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Published by: bugmenot2012 on Feb 25, 2012
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The Meditations
Marcus Aurelius
Written 167 A.D./C.E.
© 2008 Student Handouts, Inc.www.studenthandouts.com
Book One2Book Two6Book Three10Book Four14Book Five20Book Six26Book Seven33Book Eight39Book Nine46Book Ten52Book Eleven58Book Twelve64
Marcus Aurelius - Meditations 2 of 67
Book One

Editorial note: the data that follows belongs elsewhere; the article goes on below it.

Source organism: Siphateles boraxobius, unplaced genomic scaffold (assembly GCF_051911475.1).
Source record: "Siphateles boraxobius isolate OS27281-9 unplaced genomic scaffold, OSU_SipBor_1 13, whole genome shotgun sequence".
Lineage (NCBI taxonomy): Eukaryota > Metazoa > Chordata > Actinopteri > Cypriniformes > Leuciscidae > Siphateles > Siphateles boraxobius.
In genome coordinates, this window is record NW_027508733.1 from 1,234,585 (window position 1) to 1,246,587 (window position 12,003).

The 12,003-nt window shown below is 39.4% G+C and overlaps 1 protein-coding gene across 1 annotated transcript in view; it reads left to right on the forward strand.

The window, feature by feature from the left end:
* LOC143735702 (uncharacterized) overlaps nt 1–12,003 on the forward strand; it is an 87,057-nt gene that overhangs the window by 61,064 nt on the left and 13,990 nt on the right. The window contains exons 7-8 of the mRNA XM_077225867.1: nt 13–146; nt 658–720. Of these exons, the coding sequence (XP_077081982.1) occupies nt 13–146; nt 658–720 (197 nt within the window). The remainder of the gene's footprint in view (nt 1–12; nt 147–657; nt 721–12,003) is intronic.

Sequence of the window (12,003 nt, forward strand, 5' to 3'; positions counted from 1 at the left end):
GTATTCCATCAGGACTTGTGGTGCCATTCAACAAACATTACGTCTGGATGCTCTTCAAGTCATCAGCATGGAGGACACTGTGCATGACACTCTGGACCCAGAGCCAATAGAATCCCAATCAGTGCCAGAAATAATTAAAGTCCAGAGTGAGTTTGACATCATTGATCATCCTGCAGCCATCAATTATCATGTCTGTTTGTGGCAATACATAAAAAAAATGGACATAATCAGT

From my grandfather Verus I learned goodmorals and the government of my temper.From the reputation and remembrance of myfather, modesty and a manly character.From my mother, piety and beneficence, andabstinence, not only from evil deeds, but even fromevil thoughts; and further, simplicity in my way of living, far removed from the habits of the rich.From my great-grandfather, not to havefrequented public schools, and to have had goodteachers at home, and to know that on such things aman should spend liberally.From my governor, to be neither of the greennor of the blue party at the games in the Circus, nor a partizan either of the Parmularius or the Scutariusat the gladiators' fights; from him too I learnedendurance of labour, and to want little, and to work with my own hands, and not to meddle with other  people's affairs, and not to be ready to listen toslander.From Diognetus, not to busy myself abouttrifling things, and not to give credit to what was said by miracle-workers and jugglers about incantationsand the driving away of daemons and such things;and not to breed quails for fighting, nor to givemyself up passionately to such things; and to endurefreedom of speech; and to have become intimate with philosophy; and to have been a hearer, first of Bacchius, then of Tandasis and Marcianus; and tohave written dialogues in my youth; and to havedesired a plank bed and skin, and whatever else of the kind belongs to the Grecian discipline.From Rusticus I received the impression thatmy character required improvement and discipline;and from him I learned not to be led astray tosophistic emulation, nor to writing on speculativematters, nor to delivering little hortatory orations, nor to showing myself off as a man who practises muchdiscipline, or does benevolent acts in order to makea display; and to abstain from rhetoric, and poetry,and fine writing; and not to walk about in the housein my outdoor dress, nor to do other things of thekind; and to write my letters with simplicity, like theletter which Rusticus wrote from Sinuessa to mymother; and with respect to those who have offendedme by words, or done me wrong, to be easilydisposed to be pacified and reconciled, as soon asthey have shown a readiness to be reconciled; and toread carefully, and not to be satisfied with asuperficial understanding of a book; nor hastily togive my assent to those who talk overmuch; and I amindebted to him for being acquainted with thediscourses of Epictetus, which he communicated tome out of his own collection.From Apollonius I learned freedom of willand undeviating steadiness of purpose; and to look tonothing else, not even for a moment, except toreason; and to be always the same, in sharp pains, onthe occasion of the loss of a child, and in long illness;and to see clearly in a living example that the sameman can be both most resolute and yielding, and not peevish in giving his instruction; and to have had before my eyes a man who clearly considered hisexperience and his skill in expounding philosophical principles as the smallest of his merits; and from himI learned how to receive from friends what areesteemed favours, without being either humbled bythem or letting them pass unnoticed.From Sextus, a benevolent disposition, andthe example of a family governed in a fatherlymanner, and the idea of living conformably to nature;and gravity without affectation, and to look carefullyafter the interests of friends, and to tolerate ignorant persons, and those who form opinions withoutconsideration: he had the power of readilyaccommodating himself to all, so that intercoursewith him was more agreeable than any flattery; andat the same time he was most highly venerated bythose who associated with him: and he had thefaculty both of discovering and ordering, in an